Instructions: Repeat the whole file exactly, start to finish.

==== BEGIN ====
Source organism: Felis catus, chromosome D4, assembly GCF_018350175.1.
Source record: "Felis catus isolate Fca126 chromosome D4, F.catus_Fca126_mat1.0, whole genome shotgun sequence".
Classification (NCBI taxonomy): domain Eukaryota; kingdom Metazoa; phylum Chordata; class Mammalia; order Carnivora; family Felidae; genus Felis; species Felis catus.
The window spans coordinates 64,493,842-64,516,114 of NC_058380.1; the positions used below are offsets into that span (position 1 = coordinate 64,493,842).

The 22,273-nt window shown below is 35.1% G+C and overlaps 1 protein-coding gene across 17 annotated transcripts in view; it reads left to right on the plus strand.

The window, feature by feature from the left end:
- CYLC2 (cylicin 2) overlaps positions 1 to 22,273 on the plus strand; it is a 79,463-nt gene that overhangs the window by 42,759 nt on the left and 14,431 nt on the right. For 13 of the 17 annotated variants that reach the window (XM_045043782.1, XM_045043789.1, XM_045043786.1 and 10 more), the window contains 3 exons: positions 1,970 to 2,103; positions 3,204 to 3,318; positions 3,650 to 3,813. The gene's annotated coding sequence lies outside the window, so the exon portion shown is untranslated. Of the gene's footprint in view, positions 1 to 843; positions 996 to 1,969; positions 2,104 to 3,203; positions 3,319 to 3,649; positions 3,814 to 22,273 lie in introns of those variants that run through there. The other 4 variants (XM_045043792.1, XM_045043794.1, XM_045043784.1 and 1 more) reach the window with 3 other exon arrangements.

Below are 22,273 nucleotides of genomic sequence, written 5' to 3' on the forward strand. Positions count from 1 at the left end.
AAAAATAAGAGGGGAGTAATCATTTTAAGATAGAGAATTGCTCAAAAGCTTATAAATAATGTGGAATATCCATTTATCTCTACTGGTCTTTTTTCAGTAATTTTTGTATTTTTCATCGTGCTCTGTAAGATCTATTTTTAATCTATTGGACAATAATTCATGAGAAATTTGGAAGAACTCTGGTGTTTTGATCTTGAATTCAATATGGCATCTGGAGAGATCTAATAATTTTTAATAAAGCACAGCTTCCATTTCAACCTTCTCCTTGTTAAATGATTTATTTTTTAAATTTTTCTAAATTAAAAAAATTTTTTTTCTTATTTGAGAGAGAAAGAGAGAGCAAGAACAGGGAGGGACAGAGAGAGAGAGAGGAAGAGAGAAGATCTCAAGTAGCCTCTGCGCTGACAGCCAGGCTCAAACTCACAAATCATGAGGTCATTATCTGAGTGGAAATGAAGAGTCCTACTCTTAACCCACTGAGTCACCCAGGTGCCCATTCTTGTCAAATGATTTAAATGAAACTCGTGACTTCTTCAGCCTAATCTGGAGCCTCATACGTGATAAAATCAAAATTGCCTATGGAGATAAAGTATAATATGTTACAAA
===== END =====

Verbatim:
Source organism: Felis catus, chromosome D4, assembly GCF_018350175.1.
Source record: "Felis catus isolate Fca126 chromosome D4, F.catus_Fca126_mat1.0, whole genome shotgun sequence".
Classification (NCBI taxonomy): domain Eukaryota; kingdom Metazoa; phylum Chordata; class Mammalia; order Carnivora; family Felidae; genus Felis; species Felis catus.
The window spans coordinates 64,493,842-64,516,114 of NC_058380.1; the positions used below are offsets into that span (position 1 = coordinate 64,493,842).

The 22,273-nt window shown below is 35.1% G+C and overlaps 1 protein-coding gene across 17 annotated transcripts in view; it reads left to right on the plus strand.

The window, feature by feature from the left end:
- CYLC2 (cylicin 2) overlaps positions 1 to 22,273 on the plus strand; it is a 79,463-nt gene that overhangs the window by 42,759 nt on the left and 14,431 nt on the right. For 13 of the 17 annotated variants that reach the window (XM_045043782.1, XM_045043789.1, XM_045043786.1 and 10 more), the window contains 3 exons: positions 1,970 to 2,103; positions 3,204 to 3,318; positions 3,650 to 3,813. The gene's annotated coding sequence lies outside the window, so the exon portion shown is untranslated. Of the gene's footprint in view, positions 1 to 843; positions 996 to 1,969; positions 2,104 to 3,203; positions 3,319 to 3,649; positions 3,814 to 22,273 lie in introns of those variants that run through there. The other 4 variants (XM_045043792.1, XM_045043794.1, XM_045043784.1 and 1 more) reach the window with 3 other exon arrangements.

Below are 22,273 nucleotides of genomic sequence, written 5' to 3' on the forward strand. Positions count from 1 at the left end.
AAAAATAAGAGGGGAGTAATCATTTTAAGATAGAGAATTGCTCAAAAGCTTATAAATAATGTGGAATATCCATTTATCTCTACTGGTCTTTTTTCAGTAATTTTTGTATTTTTCATCGTGCTCTGTAAGATCTATTTTTAATCTATTGGACAATAATTCATGAGAAATTTGGAAGAACTCTGGTGTTTTGATCTTGAATTCAATATGGCATCTGGAGAGATCTAATAATTTTTAATAAAGCACAGCTTCCATTTCAACCTTCTCCTTGTTAAATGATTTATTTTTTAAATTTTTCTAAATTAAAAAAATTTTTTTTCTTATTTGAGAGAGAAAGAGAGAGCAAGAACAGGGAGGGACAGAGAGAGAGAGAGGAAGAGAGAAGATCTCAAGTAGCCTCTGCGCTGACAGCCAGGCTCAAACTCACAAATCATGAGGTCATTATCTGAGTGGAAATGAAGAGTCCTACTCTTAACCCACTGAGTCACCCAGGTGCCCATTCTTGTCAAATGATTTAAATGAAACTCGTGACTTCTTCAGCCTAATCTGGAGCCTCATACGTGATAAAATCAAAATTGCCTATGGAGATAAAGTATAATATGTTACAAA